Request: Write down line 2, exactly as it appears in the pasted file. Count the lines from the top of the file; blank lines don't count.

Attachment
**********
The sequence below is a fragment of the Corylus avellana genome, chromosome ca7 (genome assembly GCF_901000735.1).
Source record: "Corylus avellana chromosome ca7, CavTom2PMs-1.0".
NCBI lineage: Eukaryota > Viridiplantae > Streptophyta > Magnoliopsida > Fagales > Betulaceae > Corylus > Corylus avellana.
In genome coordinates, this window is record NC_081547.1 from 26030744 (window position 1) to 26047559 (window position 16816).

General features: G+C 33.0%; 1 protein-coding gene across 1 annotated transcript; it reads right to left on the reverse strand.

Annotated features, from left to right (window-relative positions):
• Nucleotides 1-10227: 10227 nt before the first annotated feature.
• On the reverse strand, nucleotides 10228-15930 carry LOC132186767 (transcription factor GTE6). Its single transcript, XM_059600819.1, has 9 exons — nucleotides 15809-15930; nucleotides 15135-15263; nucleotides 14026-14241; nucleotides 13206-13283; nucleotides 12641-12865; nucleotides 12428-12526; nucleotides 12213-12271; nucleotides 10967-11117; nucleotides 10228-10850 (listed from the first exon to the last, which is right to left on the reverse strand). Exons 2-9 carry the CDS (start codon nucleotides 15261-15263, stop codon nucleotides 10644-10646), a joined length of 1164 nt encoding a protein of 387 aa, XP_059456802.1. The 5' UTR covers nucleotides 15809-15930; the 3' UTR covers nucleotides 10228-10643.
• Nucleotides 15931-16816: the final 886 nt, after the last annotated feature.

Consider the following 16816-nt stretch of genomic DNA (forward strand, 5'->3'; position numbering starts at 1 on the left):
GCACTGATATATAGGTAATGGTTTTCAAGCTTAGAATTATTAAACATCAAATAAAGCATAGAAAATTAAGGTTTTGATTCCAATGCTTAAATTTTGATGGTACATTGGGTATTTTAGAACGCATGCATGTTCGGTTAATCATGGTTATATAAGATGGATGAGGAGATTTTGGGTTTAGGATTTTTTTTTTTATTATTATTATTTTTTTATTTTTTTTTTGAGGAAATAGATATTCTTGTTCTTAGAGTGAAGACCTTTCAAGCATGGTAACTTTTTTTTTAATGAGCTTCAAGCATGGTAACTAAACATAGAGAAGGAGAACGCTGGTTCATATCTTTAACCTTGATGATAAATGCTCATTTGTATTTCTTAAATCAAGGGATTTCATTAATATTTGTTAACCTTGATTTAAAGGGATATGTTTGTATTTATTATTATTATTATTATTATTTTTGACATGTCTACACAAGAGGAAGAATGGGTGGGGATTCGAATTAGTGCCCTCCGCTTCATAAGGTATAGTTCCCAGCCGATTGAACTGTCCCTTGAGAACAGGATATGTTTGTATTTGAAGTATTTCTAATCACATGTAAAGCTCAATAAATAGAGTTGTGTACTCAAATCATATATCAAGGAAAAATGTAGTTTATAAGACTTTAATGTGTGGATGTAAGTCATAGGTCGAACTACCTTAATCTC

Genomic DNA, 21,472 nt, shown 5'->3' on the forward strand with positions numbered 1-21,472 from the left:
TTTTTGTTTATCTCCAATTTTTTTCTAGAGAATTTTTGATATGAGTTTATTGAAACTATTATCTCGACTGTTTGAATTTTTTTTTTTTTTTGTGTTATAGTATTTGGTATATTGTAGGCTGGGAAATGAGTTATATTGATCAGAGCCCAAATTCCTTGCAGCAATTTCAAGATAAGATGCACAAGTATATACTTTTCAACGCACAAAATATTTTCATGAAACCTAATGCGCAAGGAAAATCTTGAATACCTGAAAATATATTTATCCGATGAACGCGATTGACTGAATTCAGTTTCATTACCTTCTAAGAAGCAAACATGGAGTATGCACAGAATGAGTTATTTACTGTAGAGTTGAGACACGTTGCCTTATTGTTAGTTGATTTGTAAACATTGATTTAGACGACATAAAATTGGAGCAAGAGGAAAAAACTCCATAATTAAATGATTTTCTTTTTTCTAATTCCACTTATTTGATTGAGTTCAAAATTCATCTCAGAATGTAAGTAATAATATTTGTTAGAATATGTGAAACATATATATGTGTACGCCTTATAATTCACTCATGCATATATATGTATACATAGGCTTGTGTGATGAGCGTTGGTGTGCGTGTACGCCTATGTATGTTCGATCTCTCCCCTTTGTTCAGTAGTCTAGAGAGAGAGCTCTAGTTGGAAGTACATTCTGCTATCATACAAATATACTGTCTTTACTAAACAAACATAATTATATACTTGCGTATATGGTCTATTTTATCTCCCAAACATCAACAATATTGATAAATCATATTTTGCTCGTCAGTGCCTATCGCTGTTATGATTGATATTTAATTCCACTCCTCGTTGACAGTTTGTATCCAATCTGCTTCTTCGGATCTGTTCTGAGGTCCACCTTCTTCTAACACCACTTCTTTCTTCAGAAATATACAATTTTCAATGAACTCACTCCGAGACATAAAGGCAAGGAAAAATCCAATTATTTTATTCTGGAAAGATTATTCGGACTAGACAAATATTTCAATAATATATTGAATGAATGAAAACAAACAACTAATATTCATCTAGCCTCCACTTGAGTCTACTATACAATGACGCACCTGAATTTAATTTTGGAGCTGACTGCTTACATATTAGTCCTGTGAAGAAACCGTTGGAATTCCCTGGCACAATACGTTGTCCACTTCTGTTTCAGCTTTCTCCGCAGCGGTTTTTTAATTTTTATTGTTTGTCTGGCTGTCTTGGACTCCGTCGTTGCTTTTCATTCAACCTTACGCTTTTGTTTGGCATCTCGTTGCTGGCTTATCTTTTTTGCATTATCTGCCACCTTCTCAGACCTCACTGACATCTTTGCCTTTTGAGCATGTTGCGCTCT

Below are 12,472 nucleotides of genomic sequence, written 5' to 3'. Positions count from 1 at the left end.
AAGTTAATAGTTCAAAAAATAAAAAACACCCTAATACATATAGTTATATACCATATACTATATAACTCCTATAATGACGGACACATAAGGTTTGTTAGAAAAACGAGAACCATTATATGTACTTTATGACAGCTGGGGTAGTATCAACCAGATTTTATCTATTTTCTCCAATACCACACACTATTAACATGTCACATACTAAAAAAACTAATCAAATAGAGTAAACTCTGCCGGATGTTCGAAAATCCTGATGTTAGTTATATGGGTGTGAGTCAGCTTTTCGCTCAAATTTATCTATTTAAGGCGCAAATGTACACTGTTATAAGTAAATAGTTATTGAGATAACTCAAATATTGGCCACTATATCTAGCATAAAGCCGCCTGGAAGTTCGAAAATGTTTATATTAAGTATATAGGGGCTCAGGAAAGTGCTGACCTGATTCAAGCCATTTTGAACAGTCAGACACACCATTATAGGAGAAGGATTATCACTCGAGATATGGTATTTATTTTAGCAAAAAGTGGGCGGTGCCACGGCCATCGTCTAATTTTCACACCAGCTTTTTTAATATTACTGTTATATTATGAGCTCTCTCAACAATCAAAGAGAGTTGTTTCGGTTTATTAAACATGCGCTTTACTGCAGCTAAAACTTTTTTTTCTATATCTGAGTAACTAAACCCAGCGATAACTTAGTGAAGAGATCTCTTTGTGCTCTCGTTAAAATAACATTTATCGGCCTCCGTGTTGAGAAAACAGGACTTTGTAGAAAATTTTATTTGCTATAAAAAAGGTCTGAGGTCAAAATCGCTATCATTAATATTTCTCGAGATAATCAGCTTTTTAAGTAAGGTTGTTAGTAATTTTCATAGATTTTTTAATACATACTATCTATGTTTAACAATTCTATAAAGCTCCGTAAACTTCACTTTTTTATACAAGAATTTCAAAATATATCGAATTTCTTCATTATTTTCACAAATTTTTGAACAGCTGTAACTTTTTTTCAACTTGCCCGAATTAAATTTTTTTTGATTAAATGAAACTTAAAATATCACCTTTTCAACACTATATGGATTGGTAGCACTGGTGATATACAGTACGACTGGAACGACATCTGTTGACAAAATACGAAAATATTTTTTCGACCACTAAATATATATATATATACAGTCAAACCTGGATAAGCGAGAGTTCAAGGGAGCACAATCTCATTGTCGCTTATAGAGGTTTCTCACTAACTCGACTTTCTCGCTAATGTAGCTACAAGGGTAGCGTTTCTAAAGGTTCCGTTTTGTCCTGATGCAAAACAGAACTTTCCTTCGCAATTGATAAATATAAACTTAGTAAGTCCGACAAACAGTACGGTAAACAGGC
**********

Source record: "Corylus avellana chromosome ca7, CavTom2PMs-1.0".